The path cut across the mountainside towards the young men's source. The corner of a pavilion emerged on the adjacent mountain, just barely visible. The certainty of my mistake didn't change my being too close to turn around. We prioritize components of our realities, often vilipending facts more important or deserving, though that wasn't the case here.
I paused at the top of a steep section of stairs, my hand resting on links of heavy chain serving double duty as hand and safety railing. A few more minutes and I was there, wherever "there" was. 天门. Heaven's Gate. It felt good. It felt bad. I was uninspired by the view and worried that I'd inspired worry. The views in autumn are supposedly breathtaking, though knowing what to expect might mitigate that. The breeze demanded a brief pause and I obliged, setting my bag down, dead weight; a celebration of peace, with rustling leaves providing a continuous applause. The search for the still undiscovered cable car, abandoned. I began my descent finally knowing where I was going and how to get there.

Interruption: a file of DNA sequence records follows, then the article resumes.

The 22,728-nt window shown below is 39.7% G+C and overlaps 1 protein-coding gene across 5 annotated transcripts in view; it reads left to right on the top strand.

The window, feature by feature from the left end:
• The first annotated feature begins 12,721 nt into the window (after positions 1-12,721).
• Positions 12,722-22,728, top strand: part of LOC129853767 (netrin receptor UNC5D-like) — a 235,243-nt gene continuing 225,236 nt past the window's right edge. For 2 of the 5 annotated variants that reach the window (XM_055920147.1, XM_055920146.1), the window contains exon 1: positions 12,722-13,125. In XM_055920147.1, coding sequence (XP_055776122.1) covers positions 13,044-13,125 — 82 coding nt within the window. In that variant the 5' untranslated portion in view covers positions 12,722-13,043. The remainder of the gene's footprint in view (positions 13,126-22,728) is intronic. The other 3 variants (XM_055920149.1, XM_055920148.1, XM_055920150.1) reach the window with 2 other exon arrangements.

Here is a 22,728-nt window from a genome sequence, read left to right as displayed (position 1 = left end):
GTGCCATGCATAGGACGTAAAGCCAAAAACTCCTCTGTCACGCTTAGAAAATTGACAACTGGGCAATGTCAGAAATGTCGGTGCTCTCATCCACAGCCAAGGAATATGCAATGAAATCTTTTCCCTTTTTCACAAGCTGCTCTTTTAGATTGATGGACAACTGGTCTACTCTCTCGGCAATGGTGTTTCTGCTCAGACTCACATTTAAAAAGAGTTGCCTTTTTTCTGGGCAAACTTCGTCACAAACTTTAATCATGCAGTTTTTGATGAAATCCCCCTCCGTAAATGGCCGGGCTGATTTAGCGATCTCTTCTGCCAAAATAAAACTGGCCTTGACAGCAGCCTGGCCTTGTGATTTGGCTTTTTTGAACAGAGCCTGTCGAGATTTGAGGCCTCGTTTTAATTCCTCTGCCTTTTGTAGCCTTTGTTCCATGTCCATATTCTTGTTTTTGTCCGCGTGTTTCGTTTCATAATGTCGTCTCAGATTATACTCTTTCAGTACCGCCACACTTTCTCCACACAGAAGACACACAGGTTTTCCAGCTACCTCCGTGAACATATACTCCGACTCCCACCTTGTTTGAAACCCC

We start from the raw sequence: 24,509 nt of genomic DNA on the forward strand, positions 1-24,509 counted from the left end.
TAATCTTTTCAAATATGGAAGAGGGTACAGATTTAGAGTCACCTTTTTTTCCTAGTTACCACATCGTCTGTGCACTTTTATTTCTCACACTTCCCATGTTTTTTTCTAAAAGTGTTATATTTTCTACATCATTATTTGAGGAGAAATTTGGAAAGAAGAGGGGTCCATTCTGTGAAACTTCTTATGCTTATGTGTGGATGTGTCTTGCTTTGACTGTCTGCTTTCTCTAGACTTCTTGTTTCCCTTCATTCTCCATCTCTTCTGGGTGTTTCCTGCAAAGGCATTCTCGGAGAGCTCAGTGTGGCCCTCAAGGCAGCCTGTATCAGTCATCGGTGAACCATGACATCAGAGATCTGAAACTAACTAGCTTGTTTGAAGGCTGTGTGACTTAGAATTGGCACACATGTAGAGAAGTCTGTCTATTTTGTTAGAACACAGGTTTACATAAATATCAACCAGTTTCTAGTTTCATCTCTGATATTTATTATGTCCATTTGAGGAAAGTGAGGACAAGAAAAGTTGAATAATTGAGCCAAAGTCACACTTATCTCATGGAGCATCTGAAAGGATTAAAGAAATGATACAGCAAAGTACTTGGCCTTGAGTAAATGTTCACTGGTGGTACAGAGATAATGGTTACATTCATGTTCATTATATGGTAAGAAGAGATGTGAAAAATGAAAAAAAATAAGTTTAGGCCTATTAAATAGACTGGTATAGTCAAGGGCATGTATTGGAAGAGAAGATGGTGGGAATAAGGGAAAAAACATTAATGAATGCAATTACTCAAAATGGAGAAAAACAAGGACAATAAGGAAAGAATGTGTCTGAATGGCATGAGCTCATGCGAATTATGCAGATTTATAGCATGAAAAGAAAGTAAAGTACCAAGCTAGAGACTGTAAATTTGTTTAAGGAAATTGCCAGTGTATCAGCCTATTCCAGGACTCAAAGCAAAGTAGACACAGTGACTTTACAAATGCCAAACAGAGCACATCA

Things came to a sudden halt upon reaching the steel gate through which I'd entered; securing the bolt was a large padlock. Knock. Stand. Wait. Eventually someone unlocked the door from the other side. Apparently I was the last one remaining and I was more than grateful to continue my descent without negotiating rows of densely arranged barbed wire.
Grateful for linen and sneakers.
I reached the bottom in just forty minutes; forgetting thoughts of wherever my mind and body had meandered earlier, now focused solely on the very real threat of falling, both on my face and down who knows how many stairs.

I found my father and uncle enjoying a pot of tea at the cafe. In a rare moment all its own, my father waved and laughed excitedly, welcoming me as I came into view. My uncle turned, joining, as I neared the table.  The contents of a half-eaten bag of ketchup-flavored Lay's spilled onto the table alongside an empty cup. "1600 stairs to 天门," my uncle quipped as I sat and the cup filled.